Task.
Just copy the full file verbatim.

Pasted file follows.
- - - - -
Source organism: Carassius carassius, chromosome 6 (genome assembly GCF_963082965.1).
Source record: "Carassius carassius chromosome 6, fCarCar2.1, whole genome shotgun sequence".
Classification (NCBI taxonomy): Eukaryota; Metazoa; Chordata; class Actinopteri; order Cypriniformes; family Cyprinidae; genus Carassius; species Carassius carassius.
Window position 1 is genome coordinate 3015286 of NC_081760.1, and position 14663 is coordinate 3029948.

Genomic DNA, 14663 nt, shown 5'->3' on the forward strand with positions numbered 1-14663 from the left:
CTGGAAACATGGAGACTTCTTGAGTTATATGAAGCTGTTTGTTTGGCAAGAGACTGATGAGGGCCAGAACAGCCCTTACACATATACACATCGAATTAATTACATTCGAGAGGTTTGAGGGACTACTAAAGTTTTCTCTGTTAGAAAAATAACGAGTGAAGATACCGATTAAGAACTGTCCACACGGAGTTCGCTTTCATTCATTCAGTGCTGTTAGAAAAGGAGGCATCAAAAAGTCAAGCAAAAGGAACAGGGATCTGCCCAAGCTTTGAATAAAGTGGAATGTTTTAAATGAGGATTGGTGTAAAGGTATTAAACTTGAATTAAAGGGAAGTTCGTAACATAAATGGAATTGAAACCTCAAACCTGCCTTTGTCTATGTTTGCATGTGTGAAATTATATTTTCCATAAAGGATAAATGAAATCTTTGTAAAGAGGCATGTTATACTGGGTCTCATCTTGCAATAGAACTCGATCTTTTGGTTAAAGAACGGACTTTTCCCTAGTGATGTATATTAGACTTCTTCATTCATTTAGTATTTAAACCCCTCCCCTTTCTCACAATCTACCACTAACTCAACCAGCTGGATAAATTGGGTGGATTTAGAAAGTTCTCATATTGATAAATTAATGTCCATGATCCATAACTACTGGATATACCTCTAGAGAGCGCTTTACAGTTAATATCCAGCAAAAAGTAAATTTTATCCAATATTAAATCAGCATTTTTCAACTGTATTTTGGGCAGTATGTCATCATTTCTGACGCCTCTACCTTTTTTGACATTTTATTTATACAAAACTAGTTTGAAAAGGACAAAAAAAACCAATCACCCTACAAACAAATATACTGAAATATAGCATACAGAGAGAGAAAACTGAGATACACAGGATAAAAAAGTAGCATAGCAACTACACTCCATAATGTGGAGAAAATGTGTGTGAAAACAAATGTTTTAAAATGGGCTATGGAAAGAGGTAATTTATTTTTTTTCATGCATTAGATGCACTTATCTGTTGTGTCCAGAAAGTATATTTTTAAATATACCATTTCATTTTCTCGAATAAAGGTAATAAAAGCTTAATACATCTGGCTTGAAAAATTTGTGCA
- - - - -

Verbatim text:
Source organism: Carassius carassius, chromosome 6 (genome assembly GCF_963082965.1).
Source record: "Carassius carassius chromosome 6, fCarCar2.1, whole genome shotgun sequence".
Classification (NCBI taxonomy): Eukaryota; Metazoa; Chordata; class Actinopteri; order Cypriniformes; family Cyprinidae; genus Carassius; species Carassius carassius.
Window position 1 is genome coordinate 3015286 of NC_081760.1, and position 14663 is coordinate 3029948.

Genomic DNA, 14663 nt, shown 5'->3' on the forward strand with positions numbered 1-14663 from the left:
CTGGAAACATGGAGACTTCTTGAGTTATATGAAGCTGTTTGTTTGGCAAGAGACTGATGAGGGCCAGAACAGCCCTTACACATATACACATCGAATTAATTACATTCGAGAGGTTTGAGGGACTACTAAAGTTTTCTCTGTTAGAAAAATAACGAGTGAAGATACCGATTAAGAACTGTCCACACGGAGTTCGCTTTCATTCATTCAGTGCTGTTAGAAAAGGAGGCATCAAAAAGTCAAGCAAAAGGAACAGGGATCTGCCCAAGCTTTGAATAAAGTGGAATGTTTTAAATGAGGATTGGTGTAAAGGTATTAAACTTGAATTAAAGGGAAGTTCGTAACATAAATGGAATTGAAACCTCAAACCTGCCTTTGTCTATGTTTGCATGTGTGAAATTATATTTTCCATAAAGGATAAATGAAATCTTTGTAAAGAGGCATGTTATACTGGGTCTCATCTTGCAATAGAACTCGATCTTTTGGTTAAAGAACGGACTTTTCCCTAGTGATGTATATTAGACTTCTTCATTCATTTAGTATTTAAACCCCTCCCCTTTCTCACAATCTACCACTAACTCAACCAGCTGGATAAATTGGGTGGATTTAGAAAGTTCTCATATTGATAAATTAATGTCCATGATCCATAACTACTGGATATACCTCTAGAGAGCGCTTTACAGTTAATATCCAGCAAAAAGTAAATTTTATCCAATATTAAATCAGCATTTTTCAACTGTATTTTGGGCAGTATGTCATCATTTCTGACGCCTCTACCTTTTTTGACATTTTATTTATACAAAACTAGTTTGAAAAGGACAAAAAAAACCAATCACCCTACAAACAAATATACTGAAATATAGCATACAGAGAGAGAAAACTGAGATACACAGGATAAAAAAGTAGCATAGCAACTACACTCCATAATGTGGAGAAAATGTGTGTGAAAACAAATGTTTTAAAATGGGCTATGGAAAGAGGTAATTTATTTTTTTTCATGCATTAGATGCACTTATCTGTTGTGTCCAGAAAGTATATTTTTAAATATACCATTTCATTTTCTCGAATAAAGGTAATAAAAGCTTAATACATCTGGCTTGAAAAATTTGTGCA